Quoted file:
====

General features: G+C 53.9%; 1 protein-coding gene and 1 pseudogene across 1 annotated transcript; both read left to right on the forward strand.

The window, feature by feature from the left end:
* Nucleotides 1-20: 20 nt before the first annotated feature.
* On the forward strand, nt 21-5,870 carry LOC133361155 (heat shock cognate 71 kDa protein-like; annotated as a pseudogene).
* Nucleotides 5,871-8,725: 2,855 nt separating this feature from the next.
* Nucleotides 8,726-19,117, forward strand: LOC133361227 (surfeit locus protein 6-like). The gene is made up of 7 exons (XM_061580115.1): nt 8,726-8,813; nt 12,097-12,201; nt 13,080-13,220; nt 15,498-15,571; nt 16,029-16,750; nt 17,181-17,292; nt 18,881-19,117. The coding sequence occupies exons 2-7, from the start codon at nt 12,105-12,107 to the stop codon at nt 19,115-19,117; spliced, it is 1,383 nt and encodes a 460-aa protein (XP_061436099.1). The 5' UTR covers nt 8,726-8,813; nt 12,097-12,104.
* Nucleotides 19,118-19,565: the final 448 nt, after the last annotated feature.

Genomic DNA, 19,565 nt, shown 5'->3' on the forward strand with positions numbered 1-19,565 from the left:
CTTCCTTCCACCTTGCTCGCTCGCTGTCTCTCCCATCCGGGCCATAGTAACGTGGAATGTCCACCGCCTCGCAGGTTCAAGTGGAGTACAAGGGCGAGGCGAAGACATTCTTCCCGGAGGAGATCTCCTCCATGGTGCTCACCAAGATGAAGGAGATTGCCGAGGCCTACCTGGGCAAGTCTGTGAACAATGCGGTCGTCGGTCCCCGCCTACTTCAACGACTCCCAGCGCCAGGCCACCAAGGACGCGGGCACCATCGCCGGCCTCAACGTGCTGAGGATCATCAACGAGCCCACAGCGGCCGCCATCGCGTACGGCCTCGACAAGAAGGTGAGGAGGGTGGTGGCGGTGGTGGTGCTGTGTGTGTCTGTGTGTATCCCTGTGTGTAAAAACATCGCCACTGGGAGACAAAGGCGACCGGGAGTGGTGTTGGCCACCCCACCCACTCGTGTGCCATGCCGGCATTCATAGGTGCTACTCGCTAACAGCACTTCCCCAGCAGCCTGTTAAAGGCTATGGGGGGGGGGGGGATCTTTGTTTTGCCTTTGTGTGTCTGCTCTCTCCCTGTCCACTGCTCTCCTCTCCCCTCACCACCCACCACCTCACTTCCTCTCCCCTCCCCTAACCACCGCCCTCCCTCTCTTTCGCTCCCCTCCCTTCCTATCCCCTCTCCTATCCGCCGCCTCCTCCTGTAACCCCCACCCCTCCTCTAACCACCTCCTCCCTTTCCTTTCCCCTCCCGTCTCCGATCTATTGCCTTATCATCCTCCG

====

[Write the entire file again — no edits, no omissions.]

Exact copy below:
General features: G+C 53.9%; 1 protein-coding gene and 1 pseudogene across 1 annotated transcript; both read left to right on the forward strand.

The window, feature by feature from the left end:
* Nucleotides 1-20: 20 nt before the first annotated feature.
* On the forward strand, nt 21-5,870 carry LOC133361155 (heat shock cognate 71 kDa protein-like; annotated as a pseudogene).
* Nucleotides 5,871-8,725: 2,855 nt separating this feature from the next.
* Nucleotides 8,726-19,117, forward strand: LOC133361227 (surfeit locus protein 6-like). The gene is made up of 7 exons (XM_061580115.1): nt 8,726-8,813; nt 12,097-12,201; nt 13,080-13,220; nt 15,498-15,571; nt 16,029-16,750; nt 17,181-17,292; nt 18,881-19,117. The coding sequence occupies exons 2-7, from the start codon at nt 12,105-12,107 to the stop codon at nt 19,115-19,117; spliced, it is 1,383 nt and encodes a 460-aa protein (XP_061436099.1). The 5' UTR covers nt 8,726-8,813; nt 12,097-12,104.
* Nucleotides 19,118-19,565: the final 448 nt, after the last annotated feature.

Genomic DNA, 19,565 nt, shown 5'->3' on the forward strand with positions numbered 1-19,565 from the left:
CTTCCTTCCACCTTGCTCGCTCGCTGTCTCTCCCATCCGGGCCATAGTAACGTGGAATGTCCACCGCCTCGCAGGTTCAAGTGGAGTACAAGGGCGAGGCGAAGACATTCTTCCCGGAGGAGATCTCCTCCATGGTGCTCACCAAGATGAAGGAGATTGCCGAGGCCTACCTGGGCAAGTCTGTGAACAATGCGGTCGTCGGTCCCCGCCTACTTCAACGACTCCCAGCGCCAGGCCACCAAGGACGCGGGCACCATCGCCGGCCTCAACGTGCTGAGGATCATCAACGAGCCCACAGCGGCCGCCATCGCGTACGGCCTCGACAAGAAGGTGAGGAGGGTGGTGGCGGTGGTGGTGCTGTGTGTGTCTGTGTGTATCCCTGTGTGTAAAAACATCGCCACTGGGAGACAAAGGCGACCGGGAGTGGTGTTGGCCACCCCACCCACTCGTGTGCCATGCCGGCATTCATAGGTGCTACTCGCTAACAGCACTTCCCCAGCAGCCTGTTAAAGGCTATGGGGGGGGGGGGGATCTTTGTTTTGCCTTTGTGTGTCTGCTCTCTCCCTGTCCACTGCTCTCCTCTCCCCTCACCACCCACCACCTCACTTCCTCTCCCCTCCCCTAACCACCGCCCTCCCTCTCTTTCGCTCCCCTCCCTTCCTATCCCCTCTCCTATCCGCCGCCTCCTCCTGTAACCCCCACCCCTCCTCTAACCACCTCCTCCCTTTCCTTTCCCCTCCCGTCTCCGATCTATTGCCTTATCATCCTCCG